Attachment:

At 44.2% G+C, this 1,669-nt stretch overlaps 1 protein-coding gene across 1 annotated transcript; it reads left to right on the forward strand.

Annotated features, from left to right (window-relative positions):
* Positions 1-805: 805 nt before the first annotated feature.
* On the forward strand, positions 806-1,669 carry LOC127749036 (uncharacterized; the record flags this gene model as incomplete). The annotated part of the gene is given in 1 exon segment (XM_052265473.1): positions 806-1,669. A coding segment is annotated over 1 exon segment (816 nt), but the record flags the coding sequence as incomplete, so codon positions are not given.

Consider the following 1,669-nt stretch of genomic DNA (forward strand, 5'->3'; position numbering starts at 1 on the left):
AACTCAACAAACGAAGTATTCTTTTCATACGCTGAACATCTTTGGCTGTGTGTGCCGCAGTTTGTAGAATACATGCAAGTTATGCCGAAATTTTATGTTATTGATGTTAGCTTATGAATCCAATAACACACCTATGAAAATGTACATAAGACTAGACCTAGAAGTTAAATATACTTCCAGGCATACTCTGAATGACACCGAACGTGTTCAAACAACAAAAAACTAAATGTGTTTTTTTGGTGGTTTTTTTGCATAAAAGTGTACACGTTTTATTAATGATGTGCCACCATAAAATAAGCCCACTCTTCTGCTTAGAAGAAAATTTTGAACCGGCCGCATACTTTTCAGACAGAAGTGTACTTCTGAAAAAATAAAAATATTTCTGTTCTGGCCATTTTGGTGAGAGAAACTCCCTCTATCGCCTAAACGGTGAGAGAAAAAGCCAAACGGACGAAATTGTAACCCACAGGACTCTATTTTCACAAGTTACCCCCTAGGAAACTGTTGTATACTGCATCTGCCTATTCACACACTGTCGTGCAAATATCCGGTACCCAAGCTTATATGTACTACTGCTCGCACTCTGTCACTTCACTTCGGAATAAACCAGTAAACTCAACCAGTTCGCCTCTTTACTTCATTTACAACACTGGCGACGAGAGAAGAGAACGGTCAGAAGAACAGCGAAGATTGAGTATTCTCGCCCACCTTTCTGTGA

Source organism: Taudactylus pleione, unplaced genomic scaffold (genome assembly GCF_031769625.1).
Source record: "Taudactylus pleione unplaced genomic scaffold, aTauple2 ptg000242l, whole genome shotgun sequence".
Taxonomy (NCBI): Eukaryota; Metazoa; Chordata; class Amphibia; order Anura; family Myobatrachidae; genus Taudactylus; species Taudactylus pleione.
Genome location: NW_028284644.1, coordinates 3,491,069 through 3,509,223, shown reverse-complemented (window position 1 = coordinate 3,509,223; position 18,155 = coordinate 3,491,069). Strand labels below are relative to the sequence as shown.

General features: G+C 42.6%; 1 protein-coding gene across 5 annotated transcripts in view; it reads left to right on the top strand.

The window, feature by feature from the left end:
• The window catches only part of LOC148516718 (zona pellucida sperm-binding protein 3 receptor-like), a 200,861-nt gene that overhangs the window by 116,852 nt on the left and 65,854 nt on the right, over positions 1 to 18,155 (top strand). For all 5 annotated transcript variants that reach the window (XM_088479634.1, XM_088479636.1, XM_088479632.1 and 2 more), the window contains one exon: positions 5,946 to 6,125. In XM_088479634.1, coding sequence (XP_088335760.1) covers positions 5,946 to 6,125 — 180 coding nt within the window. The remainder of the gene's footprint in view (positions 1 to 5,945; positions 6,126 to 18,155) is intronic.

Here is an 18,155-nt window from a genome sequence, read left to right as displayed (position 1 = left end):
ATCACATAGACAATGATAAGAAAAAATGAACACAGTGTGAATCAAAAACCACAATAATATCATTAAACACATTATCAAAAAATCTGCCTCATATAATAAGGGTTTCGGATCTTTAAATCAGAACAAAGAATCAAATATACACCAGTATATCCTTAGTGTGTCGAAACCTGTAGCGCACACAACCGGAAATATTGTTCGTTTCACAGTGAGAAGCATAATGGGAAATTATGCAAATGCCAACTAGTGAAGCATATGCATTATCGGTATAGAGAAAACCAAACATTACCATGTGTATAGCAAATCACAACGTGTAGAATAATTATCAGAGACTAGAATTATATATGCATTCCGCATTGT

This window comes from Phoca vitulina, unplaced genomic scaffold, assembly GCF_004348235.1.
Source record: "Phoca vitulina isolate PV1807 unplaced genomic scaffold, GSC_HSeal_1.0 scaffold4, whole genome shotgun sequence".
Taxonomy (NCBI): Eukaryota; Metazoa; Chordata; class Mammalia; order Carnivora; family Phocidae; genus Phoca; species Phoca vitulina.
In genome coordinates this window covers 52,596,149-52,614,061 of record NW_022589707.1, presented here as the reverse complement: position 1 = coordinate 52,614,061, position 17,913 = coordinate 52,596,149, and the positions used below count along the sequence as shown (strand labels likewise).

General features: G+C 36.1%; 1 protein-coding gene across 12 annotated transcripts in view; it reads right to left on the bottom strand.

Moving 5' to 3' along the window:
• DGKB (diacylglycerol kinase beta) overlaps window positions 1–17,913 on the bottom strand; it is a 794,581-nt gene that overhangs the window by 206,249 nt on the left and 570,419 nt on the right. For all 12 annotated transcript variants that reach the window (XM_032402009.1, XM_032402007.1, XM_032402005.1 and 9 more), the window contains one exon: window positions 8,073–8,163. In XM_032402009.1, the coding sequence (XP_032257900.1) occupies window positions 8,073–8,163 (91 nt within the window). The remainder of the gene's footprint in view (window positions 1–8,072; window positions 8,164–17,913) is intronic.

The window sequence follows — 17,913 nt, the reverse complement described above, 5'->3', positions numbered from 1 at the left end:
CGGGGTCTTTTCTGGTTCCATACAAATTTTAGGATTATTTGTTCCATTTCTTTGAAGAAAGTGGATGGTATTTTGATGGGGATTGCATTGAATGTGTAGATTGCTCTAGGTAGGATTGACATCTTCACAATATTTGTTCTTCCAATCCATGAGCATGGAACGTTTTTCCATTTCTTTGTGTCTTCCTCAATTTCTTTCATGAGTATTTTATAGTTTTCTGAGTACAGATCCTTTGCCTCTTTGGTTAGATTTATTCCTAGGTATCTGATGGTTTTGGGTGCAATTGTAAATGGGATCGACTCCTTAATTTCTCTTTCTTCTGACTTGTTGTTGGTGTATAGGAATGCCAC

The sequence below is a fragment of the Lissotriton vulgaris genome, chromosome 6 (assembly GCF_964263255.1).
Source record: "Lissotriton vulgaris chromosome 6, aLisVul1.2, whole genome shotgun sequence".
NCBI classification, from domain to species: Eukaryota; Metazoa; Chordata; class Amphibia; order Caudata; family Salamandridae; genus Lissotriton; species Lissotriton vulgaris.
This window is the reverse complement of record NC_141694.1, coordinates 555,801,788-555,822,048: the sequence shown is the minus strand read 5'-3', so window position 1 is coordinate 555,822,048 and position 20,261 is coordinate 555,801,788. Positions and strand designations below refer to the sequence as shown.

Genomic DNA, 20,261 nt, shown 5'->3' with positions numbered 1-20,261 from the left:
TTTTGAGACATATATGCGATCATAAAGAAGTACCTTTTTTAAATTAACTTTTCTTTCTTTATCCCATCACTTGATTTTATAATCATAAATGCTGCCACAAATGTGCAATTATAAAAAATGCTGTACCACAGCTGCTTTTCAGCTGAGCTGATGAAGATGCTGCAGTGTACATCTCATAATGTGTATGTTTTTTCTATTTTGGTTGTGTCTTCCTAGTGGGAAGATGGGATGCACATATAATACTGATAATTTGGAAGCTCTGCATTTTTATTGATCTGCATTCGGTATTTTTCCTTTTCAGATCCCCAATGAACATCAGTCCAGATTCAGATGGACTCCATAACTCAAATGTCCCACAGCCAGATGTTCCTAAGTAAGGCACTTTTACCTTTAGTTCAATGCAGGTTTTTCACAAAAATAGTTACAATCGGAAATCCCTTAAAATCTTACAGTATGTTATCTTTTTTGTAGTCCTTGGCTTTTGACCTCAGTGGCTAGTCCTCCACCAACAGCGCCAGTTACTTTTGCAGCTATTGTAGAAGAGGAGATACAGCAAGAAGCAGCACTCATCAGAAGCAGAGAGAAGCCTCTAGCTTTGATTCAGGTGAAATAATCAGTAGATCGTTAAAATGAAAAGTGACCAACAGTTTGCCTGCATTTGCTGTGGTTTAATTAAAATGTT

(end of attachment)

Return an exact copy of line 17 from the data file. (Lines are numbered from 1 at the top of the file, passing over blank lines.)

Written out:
Source record: "Phoca vitulina isolate PV1807 unplaced genomic scaffold, GSC_HSeal_1.0 scaffold4, whole genome shotgun sequence".